Send your bread on the surface of the waters,
for after many days you may find it.
Give a portion to seven or even to eight,
for you don’t know what disaster may happen on earth.
Ecclesiastes 11:1-2In just the past few days I have had to endure two very different, yet very fearful circumstances. It has caused me to think about fear and my reaction to it. I have come to the conclusion, my recent and totally opposite reactions to fearful situations was closely related to the information I knew about my situations.
My first potentially dangerous situation was the one with a bear story. All I knew for certain was that there was a bear just feet away from me and my family...the only thing separating us was a tent wall. I could hear the bear tossing around our cooler, but could not see anything else. I knew very little, but what I did know terrified me. Why? Because I knew what that bear could do to me...or worse, my family.
I needed to act, but I hesitated out of fear of the unknown.
That was midnight Saturday into Sunday. Monday afternoon rolls around and I find myself in another situation that put the boys and I in danger. As we pull into the garage, Tim states from the back seat that he thinks he sees water on the garage floor. I hadn't noticed anything pulling in, probably due to my sunglasses and change from sunlight to darkness as I drove inside the garage. I replied to Tim that it would be just our luck to have a water leak somewhere.
As I opened my door, fumes instantly filled my nostrils. There was liquid on the floor...not water, but gasoline. And, from the intense fumes, it was more than just a little.
In a second's time I had to make a decision on what to do.
Leave the car with its hot engine in the garage with gas under it or start the car again in the garage with gasoline under it in order to move it away from the gas and fumes that had been building up for who knows how long.
Neither choice was really a great one. Both potentially explosive. Both had me fearful of the results.
I gave acknowledgement to the fact that starting the car again was very risky, but went with that choice over the other of leaving a hot engine inside the garage filled with fumes and an unknown amount of gasoline on the floor.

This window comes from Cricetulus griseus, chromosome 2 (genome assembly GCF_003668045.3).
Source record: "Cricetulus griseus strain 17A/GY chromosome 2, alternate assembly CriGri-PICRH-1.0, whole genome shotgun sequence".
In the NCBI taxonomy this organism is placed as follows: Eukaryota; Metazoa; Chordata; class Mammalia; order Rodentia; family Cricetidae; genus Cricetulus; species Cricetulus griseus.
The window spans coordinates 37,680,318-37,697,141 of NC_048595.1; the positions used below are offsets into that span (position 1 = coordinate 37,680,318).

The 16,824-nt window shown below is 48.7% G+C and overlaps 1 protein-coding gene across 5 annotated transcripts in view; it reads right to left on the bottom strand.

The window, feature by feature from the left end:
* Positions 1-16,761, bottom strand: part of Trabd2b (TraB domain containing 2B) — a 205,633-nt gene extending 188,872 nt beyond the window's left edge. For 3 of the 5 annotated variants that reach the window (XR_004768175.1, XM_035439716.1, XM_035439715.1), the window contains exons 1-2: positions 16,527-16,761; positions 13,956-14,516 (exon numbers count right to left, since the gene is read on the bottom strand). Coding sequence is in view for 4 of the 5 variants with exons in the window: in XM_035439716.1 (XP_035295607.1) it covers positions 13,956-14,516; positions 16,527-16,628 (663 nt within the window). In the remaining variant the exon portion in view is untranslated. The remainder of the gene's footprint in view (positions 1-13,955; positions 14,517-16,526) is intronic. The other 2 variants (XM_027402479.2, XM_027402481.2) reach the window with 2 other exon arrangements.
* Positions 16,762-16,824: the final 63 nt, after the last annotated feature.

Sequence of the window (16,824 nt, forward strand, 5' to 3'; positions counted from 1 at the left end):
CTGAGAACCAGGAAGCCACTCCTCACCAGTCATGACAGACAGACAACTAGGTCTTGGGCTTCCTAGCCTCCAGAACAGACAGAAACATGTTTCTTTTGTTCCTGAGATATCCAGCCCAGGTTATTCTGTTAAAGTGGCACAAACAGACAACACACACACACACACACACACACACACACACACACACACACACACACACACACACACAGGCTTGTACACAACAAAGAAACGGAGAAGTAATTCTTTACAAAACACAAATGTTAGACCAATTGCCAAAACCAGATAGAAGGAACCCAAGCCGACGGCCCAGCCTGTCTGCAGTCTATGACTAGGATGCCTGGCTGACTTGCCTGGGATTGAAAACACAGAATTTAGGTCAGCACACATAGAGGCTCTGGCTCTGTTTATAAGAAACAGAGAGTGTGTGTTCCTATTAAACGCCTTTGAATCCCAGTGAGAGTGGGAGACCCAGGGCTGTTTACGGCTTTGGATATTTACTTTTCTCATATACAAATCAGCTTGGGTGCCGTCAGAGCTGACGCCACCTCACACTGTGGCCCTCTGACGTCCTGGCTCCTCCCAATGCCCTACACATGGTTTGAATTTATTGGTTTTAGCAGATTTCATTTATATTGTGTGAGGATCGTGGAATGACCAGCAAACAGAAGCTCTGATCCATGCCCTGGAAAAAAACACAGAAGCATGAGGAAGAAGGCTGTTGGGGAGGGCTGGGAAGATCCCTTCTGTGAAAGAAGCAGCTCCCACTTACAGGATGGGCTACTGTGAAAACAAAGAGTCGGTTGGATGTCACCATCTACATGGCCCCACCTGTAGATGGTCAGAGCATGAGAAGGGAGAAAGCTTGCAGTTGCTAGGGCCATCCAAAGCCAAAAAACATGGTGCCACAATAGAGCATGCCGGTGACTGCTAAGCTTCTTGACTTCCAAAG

What I knew for sure: gasoline is explosive in nature, it doesn't take much to bring out the explosive side in gasoline, and we were in danger.
I had to act on what I knew and I did.
What I did not know was the actual seriousness of the gasoline spill (which was a leak from the VW Bug we own and park in the garage).
Some people believe that the very act of the garage door going up not igniting the gasoline is a miracle. Next, they cannot believe that pulling the car inside did not blow us into tomorrow.
By the time people hear that I restarted the car inside the gasoline filled garage, their jaws have dropped and they are speechless at the fact that the boys and I are still here.
I knew it was dangerous, but I didn't know it was that dangerous.
I am thankful that I didn't know then what I know now.
With the bear, fear had me frozen.
With the gasoline, fear had me act.
My reactions were so different...why?
It is a matter of perspective.
The unknown was worse than the known with the bear outside of the tent. I was afraid of all of the "What if's..." I did not know how the bear would react if I made noise. What if I did something and he attacked? I would be the one responsible.
The known was worse than the unknown with the gasoline filled garage. I knew what could happen if the car remained in the garage and it seemed a greater risk than the unknown of what might happen if I started the car and moved it out of the way. If I didn't move the car and the house exploded, then I'd be responsible. I didn't know at the time, two miracles of sorts had already occurred.
Ultimately, nothing was in my control outside of my own actions in either situation. Even then, a bigger and greater God knew how I would react in both situations. I firmly believe He had His hand of protection of us the entire time in the woods and in the garage. He gave the notion to do what needed to be done to the person in each situation whom needed to do it. He heard my prayers for wisdom and answered by giving wisdom to the one who needed it at the moment and courage to act on it.
And, I thank Him for it! Over. and. over. again!